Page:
A note: Sometimes in my role as the Sewcialist’s advice columnist, I get questions that aren’t about fit and technique. Since they’re important questions, I want to make room in my column for some of these other issues — and I welcome input from the community about how you’d handle these tricky situations yourself!
How to submit:
Send an explanation of your problem with a short video or set of photos, and your contact information. This can be purely for fit advice, sewing and technique questions, or really, any kind of sewing etiquette! Your submission will be edited into a blog post, so please note that by sending an email, you are granting permission for your video/photos and sewing problem to be shared online. You are helping the community see all-bodied individuals! There is no shame or judgment — the end goal is to help you *make* clothing that feels great and that helps you *feel* the same way while wearing it.
See more here.
Gabby is a technical fashion designer, fit specialist, and prolific googler. She lives in Denver, raises tiny littles, reads, embroiders, makes, experiments, fails, learns, tries again. See her on instagram @ladygrift.
I won a giveaway once with about 8 prizes from multiple sponsors and had to chase down all but one. I can’t say that left a good taste in my mouth for those sponsors or the person managing the giveaway. On a separate occasion, I had given up that a sponsor was going to get me my prize despite reaching out to them directly several times and the help of the contest manager. It turns out they were out of town for some time but they made it right by offering their apologies and adding in something extra to the prize. It taught me to manage things better on the rare occasion that I am in the same role.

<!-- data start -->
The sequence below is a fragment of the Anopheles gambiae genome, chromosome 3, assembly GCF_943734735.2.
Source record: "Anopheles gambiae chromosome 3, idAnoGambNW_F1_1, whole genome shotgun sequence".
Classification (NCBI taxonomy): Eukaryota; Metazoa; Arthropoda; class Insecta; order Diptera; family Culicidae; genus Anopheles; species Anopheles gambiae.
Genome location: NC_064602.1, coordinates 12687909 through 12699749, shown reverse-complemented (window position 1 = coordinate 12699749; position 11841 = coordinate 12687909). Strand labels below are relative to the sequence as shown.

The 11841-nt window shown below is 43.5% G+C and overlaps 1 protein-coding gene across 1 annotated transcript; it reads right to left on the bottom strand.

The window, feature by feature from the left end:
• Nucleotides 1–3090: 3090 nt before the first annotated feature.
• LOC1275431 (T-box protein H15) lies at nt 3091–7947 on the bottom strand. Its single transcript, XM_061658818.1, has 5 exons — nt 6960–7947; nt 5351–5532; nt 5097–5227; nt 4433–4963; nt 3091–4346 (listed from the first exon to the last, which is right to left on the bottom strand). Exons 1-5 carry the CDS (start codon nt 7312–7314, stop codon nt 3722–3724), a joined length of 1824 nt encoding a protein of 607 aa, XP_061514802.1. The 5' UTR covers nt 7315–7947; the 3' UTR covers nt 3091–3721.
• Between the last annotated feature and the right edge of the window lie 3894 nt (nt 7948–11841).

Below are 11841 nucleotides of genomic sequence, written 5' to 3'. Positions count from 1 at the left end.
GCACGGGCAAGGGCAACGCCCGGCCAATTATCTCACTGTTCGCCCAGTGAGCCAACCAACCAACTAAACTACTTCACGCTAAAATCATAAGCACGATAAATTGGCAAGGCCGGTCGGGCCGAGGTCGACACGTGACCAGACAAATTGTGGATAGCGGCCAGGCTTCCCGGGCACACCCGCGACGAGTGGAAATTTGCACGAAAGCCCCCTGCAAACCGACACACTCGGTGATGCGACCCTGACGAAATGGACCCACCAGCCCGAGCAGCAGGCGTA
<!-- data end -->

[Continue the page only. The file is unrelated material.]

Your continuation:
Wow! That sounds so frustrating. Did it deter you from participating in other events?
I feel like sometimes the organizers of giveaways are just not all that good at organizing. Instagram giveaways are having a big ~moment~ so I feel like lots of people and brands are hoping on the train in hopes of gaining followers, engagement, etc. without being authentic
That’s an excellent point. And it can be hard to tell who’s for real, and who isn’t.
A long time ago now I won a contest that had multiple prizes. I had to chase down 3 of them myself, one had no idea they were offering a prize (1 year subscription to their magazine), another thought they were offering a discount, when I was told it was a free pattern, and then there was another magazine subscription which just never ever happened. I tried getting info from the organiser, but go no-where. In the end I gave up. I’d take it up with the organiser, but don’t hold out too much!